Monday, November 26, 2007
My Owl Mission Part 2-Northern Saw-Whet Owls
My second owl species of this series is the (Northern) Saw Whet Owl. I got my first one last winter, when chasing a hot tip off of the birding hotline. I always want to discover one on my own, or it seems the chase is lost, but this little creature has eluded me for years. It was discovered at Morton Arboretum in Lisle, Il. It cost me $7 for admission to see it, but it was worth the effort for this tiny treasure.
Saw-Whet's are the smallest of our regions owls. Their height is 7-8" and have huge yellow eyes for their size. Their head seems to take up half of their height, and virtually has no visible neck. They are very scarce in this area, so to see one is pure luck. They can be found in small dense trees such as conifers, and their defense is none at all. They will sit still and not fly, leading people to percieve them as tame. They feed on small rodents such as deer mice, and I have read that they eat them as two separate meals. They can only handle smaller chunks, so to swallow one whole in one sitting could lead to choking and death.
It took me more than an hour to find him. My directions were extremely vague. I checked every conifer I could find in this massive area, searching each trunk for a small metal tag identifying its type . In arboretums, they tend to group "like" trees to regions, so checking each one was becoming exhausting and my extremities were not prepared for the amount of time I was spending in this type of weather. ( I wore sneekers, so my feet were soaked in the snow) I really thought I could walk right to it, since I had the species of tree it was in. (A weeping pine) I kept trekking on until I heard some voices ahead. I am hoping they are standing under the tree I seek. I see that they both have cameras, so I am pretty sure I found the spot. I say "saw-whet?" and they point up to an inner branch at the peak of the tree. I still couldn't see it. They tell me to look for the larger bowed branch near the trunk, and there it was. I took some test shots, and found the right settings. The lil guy was sleeping, so I got comfortable. I wanted the perfect shot, since I spent so much time and money, not to mention gas getting here. The other photographers left. I inspected the ground, and found plenty of whitewash and owl pellets (poop and vomit) to keep me entertained. If the guys were not there, I would love to think that I would have spotted it, since the evidence was everywhere. Anyway, I waited for quite some time, and the constant strain of looking up was taking its toll on my neck. I eventually got a shot with his eyes open (well, half open) that was half decent. I went up to the Arboretum several more times, but this shot is the best I got. I was hoping I could get a better angle, but the one you see was the "only" angle to shoot him. I am hoping to find one this year without the help of the hotline, and of course the perfect conditions for a perfect picture.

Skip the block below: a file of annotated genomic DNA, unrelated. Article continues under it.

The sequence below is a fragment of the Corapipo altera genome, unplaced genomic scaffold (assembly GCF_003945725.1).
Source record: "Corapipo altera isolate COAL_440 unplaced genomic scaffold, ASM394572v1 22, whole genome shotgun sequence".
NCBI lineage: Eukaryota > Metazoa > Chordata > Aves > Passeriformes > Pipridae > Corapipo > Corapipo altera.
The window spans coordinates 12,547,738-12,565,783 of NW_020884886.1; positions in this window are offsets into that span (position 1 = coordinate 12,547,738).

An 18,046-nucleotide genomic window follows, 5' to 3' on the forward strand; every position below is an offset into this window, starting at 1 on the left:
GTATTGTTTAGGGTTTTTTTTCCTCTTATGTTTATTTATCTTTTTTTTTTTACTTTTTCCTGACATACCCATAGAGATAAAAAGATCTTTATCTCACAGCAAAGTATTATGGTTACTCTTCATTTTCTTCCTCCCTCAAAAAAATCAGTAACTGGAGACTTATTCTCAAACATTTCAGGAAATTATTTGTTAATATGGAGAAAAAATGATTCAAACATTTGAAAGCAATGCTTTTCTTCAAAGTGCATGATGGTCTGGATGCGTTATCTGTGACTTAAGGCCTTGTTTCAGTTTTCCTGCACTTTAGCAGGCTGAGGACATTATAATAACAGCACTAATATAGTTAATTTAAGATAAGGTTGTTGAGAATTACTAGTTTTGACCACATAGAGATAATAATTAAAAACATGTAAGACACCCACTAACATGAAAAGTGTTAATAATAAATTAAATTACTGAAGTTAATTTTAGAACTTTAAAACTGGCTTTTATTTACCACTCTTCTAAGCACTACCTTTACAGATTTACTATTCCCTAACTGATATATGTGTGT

Part 3: Screech Owl